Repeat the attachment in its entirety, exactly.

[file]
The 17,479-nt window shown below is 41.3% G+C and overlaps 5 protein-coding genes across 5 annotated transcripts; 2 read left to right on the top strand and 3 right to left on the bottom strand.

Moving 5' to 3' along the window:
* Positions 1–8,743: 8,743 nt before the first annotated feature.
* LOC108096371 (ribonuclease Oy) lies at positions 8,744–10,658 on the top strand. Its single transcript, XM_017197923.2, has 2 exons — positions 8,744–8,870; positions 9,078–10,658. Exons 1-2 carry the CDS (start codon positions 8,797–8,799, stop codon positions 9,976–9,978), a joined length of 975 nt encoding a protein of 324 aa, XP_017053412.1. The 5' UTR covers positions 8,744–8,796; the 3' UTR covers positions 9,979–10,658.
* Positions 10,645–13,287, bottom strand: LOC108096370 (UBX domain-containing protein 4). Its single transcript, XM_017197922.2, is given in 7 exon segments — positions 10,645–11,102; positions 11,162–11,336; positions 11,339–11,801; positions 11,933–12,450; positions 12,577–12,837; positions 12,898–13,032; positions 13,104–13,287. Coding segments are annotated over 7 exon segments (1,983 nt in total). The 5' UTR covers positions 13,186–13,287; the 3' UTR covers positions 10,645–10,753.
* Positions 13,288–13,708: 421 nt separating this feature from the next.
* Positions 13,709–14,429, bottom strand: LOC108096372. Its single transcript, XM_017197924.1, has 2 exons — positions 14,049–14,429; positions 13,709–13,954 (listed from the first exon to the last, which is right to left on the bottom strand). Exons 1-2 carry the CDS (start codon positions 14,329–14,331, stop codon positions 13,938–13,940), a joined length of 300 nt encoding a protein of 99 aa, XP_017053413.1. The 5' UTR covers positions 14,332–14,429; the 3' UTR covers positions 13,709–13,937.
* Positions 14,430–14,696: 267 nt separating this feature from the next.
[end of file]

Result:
The 17,479-nt window shown below is 41.3% G+C and overlaps 5 protein-coding genes across 5 annotated transcripts; 2 read left to right on the top strand and 3 right to left on the bottom strand.

Moving 5' to 3' along the window:
* Positions 1–8,743: 8,743 nt before the first annotated feature.
* LOC108096371 (ribonuclease Oy) lies at positions 8,744–10,658 on the top strand. Its single transcript, XM_017197923.2, has 2 exons — positions 8,744–8,870; positions 9,078–10,658. Exons 1-2 carry the CDS (start codon positions 8,797–8,799, stop codon positions 9,976–9,978), a joined length of 975 nt encoding a protein of 324 aa, XP_017053412.1. The 5' UTR covers positions 8,744–8,796; the 3' UTR covers positions 9,979–10,658.
* Positions 10,645–13,287, bottom strand: LOC108096370 (UBX domain-containing protein 4). Its single transcript, XM_017197922.2, is given in 7 exon segments — positions 10,645–11,102; positions 11,162–11,336; positions 11,339–11,801; positions 11,933–12,450; positions 12,577–12,837; positions 12,898–13,032; positions 13,104–13,287. Coding segments are annotated over 7 exon segments (1,983 nt in total). The 5' UTR covers positions 13,186–13,287; the 3' UTR covers positions 10,645–10,753.
* Positions 13,288–13,708: 421 nt separating this feature from the next.
* Positions 13,709–14,429, bottom strand: LOC108096372. Its single transcript, XM_017197924.1, has 2 exons — positions 14,049–14,429; positions 13,709–13,954 (listed from the first exon to the last, which is right to left on the bottom strand). Exons 1-2 carry the CDS (start codon positions 14,329–14,331, stop codon positions 13,938–13,940), a joined length of 300 nt encoding a protein of 99 aa, XP_017053413.1. The 5' UTR covers positions 14,332–14,429; the 3' UTR covers positions 13,709–13,937.
* Positions 14,430–14,696: 267 nt separating this feature from the next.